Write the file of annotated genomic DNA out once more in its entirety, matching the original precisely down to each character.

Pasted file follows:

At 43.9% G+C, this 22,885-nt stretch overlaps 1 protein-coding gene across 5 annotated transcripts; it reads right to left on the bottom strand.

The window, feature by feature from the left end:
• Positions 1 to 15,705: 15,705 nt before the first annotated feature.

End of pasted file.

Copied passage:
At 43.9% G+C, this 22,885-nt stretch overlaps 1 protein-coding gene across 5 annotated transcripts; it reads right to left on the bottom strand.

The window, feature by feature from the left end:
• Positions 1 to 15,705: 15,705 nt before the first annotated feature.